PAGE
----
If your name suggests a country where bells
might have been used for entertainment
or to announce the entrances and exits of the seasons
or the birthdays of gods and demons,
it’s probably best to dress in plain clothes
when you arrive in the United States.
And try not to talk too loud.
If you happen to have watched armed men
beat and drag your father
out the front door of your house
and into the back of an idling truck
before your mother jerked you from the threshold
and buried your face in her skirt folds,
try not to judge your mother too harshly.
Don’t ask her what she thought she was doing,
turning a child’s eyes
away from history
and toward that place all human aching starts.
And if you meet someone
in your adopted country,
and think you see in the other’s face
an open sky, some promise of a new beginning,
it probably means you’re standing too far away.
Or if you think you read in the other, as in a book
whose first and last pages are missing,
the story of your own birthplace,
a country twice erased,
once by fire, once by forgetfulness,
it probably means you’re standing too close.
In any case, try not to let another carry
the burden of your own nostalgia or hope.
And if you’re one of those
whose left side of the face doesn’t match
the right, it might be a clue
looking the other way was a habit
your predecessors found useful for survival.
Don’t lament not being beautiful.
Get used to seeing while not seeing.
Get busy remembering while forgetting.
Dying to live while not wanting to go on.
Very likely, your ancestors decorated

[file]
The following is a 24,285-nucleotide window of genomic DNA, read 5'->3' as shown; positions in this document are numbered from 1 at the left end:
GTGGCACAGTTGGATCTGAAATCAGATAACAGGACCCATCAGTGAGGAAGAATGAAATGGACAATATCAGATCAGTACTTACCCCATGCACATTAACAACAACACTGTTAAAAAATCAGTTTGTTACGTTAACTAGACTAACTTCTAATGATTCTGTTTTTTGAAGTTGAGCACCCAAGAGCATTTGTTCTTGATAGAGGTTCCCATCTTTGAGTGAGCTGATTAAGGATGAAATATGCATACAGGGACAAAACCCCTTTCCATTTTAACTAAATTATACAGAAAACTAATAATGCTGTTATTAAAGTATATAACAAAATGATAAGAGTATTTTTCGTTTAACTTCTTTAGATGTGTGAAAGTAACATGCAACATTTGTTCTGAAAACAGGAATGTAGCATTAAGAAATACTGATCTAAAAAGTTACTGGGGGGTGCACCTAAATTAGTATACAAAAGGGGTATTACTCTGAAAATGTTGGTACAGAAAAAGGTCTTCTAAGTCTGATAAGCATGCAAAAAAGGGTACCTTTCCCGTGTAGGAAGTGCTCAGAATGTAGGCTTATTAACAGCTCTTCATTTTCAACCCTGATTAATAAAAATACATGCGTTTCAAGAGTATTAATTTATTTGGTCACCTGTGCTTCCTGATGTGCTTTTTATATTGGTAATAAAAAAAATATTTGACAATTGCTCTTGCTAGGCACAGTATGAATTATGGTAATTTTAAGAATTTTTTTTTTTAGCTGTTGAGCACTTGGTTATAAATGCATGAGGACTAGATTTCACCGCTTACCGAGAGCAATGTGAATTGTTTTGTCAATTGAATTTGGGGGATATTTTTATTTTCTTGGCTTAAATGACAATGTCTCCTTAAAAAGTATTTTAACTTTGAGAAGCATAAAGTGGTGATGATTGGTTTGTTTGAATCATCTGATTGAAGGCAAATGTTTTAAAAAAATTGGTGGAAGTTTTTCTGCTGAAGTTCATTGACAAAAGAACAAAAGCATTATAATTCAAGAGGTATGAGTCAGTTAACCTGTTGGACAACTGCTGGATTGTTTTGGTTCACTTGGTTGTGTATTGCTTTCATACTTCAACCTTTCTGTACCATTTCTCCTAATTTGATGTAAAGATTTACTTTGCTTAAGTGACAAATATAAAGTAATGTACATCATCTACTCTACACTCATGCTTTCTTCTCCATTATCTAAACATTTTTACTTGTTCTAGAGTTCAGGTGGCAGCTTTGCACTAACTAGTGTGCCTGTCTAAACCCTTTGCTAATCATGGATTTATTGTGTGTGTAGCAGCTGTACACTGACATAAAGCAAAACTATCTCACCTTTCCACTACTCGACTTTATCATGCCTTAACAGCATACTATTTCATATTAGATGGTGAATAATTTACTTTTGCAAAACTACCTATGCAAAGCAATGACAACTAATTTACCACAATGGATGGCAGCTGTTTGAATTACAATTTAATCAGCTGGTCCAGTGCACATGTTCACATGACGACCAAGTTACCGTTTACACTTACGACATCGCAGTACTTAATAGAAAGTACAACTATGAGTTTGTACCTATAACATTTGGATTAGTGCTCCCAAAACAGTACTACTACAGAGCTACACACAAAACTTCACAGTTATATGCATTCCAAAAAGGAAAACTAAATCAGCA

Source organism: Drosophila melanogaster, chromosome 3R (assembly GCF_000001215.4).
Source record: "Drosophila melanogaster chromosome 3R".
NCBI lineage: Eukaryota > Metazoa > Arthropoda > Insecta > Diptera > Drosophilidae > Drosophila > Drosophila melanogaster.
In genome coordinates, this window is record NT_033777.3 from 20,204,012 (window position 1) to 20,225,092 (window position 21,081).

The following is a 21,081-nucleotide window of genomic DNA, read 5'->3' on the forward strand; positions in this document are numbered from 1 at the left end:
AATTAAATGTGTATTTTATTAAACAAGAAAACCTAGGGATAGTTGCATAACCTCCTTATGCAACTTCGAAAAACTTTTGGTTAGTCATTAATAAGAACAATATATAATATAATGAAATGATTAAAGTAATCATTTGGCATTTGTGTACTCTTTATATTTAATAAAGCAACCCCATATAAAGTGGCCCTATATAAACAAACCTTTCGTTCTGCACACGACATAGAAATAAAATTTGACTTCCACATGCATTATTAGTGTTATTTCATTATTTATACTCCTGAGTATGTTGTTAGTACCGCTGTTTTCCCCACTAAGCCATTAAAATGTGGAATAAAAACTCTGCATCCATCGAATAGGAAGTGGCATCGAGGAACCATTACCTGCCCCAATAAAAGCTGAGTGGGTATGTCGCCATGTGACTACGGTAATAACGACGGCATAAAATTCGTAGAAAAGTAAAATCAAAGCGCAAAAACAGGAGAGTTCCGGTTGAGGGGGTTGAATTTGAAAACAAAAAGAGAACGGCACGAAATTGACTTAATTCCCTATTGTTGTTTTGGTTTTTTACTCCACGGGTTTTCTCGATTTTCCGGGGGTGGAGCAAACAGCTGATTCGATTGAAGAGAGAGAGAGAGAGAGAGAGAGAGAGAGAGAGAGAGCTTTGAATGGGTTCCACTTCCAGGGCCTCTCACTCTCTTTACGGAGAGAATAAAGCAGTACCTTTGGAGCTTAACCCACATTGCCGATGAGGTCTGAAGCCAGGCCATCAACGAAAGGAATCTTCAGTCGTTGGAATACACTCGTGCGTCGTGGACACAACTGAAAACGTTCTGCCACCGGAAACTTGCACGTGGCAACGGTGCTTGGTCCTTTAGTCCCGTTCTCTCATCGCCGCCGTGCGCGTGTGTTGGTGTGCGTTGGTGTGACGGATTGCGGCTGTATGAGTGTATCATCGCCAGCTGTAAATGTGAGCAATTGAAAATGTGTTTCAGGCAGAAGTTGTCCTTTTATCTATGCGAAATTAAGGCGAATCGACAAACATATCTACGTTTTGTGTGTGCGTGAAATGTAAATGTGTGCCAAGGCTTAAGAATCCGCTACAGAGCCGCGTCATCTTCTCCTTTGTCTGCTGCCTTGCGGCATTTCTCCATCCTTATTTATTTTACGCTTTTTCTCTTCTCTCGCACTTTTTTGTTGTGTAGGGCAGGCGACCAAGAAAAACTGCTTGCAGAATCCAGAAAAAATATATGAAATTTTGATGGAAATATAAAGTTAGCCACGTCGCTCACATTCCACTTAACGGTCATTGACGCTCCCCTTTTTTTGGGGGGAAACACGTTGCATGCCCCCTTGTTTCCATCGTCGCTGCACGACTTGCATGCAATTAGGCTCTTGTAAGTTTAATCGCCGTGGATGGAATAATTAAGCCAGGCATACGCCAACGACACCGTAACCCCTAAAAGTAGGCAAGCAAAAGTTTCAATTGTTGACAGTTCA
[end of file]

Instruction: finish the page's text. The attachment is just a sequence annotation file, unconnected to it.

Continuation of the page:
their bells of every shape and size
with elaborate calendars
and diagrams of distant star systems,
but with no maps for scattered descendants.
And I bet you can’t say what language
your father spoke when he shouted to your mother
from the back of the truck, “Let the boy see!”
Maybe it wasn’t the language you used at home.
Maybe it was a forbidden language.
Or maybe there was too much screaming
and weeping and the noise of guns in the streets.
It doesn’t matter. What matters is this:
The kingdom of heaven is good.
But heaven on earth is better.
Thinking is good.
But living is better.
Alone in your favorite chair
with a book you enjoy
is fine. But spooning
is even better.
— Li-Young Lee
Li-Young Lee was born in Jakarta, Indonesia, to Chinese parents who had been exiled from China after a falling out with Mao Tse-tsung. Lee’s father was arrested in Indonesia and spent 18 months in prison. After his release, the family fled, traveling through Hong Kong, Macau, and Japan to reach the United States. Lee was 7 years old when his family settled in Pennsylvania in 1964.
[Research note: Li-Young Lee, Behind My Eyes (New York: W. W. Norton & Company, 2008): 16]